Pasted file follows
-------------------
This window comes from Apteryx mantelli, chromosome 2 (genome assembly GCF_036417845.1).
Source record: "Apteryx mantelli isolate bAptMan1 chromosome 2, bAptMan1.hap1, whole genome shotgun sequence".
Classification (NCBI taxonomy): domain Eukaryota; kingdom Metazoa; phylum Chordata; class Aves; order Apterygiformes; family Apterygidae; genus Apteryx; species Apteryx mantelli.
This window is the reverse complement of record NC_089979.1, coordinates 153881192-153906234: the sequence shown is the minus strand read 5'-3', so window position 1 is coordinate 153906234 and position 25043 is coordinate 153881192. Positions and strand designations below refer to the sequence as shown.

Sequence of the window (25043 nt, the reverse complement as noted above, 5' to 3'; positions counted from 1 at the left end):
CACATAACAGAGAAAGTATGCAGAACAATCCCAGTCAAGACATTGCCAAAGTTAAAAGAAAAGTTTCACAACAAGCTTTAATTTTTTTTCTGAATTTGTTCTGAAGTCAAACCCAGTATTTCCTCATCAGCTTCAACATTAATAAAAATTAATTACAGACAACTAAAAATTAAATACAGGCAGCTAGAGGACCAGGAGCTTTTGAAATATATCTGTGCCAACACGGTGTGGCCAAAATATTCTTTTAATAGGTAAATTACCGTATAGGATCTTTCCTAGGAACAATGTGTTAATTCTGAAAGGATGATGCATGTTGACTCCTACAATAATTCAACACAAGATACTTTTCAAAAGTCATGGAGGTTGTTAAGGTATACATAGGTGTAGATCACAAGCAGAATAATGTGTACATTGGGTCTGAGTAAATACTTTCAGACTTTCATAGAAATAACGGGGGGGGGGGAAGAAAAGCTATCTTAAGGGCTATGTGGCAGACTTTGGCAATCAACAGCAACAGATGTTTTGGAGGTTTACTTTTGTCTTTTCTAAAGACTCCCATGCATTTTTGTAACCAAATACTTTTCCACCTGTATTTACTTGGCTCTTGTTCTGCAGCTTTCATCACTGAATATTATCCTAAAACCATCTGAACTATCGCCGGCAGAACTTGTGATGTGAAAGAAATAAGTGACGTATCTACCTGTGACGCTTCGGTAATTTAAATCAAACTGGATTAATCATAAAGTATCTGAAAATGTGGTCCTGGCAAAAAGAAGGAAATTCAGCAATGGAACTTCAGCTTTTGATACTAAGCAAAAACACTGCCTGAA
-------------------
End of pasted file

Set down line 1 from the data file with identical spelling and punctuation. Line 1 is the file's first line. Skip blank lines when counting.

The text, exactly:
This window comes from Apteryx mantelli, chromosome 2 (genome assembly GCF_036417845.1).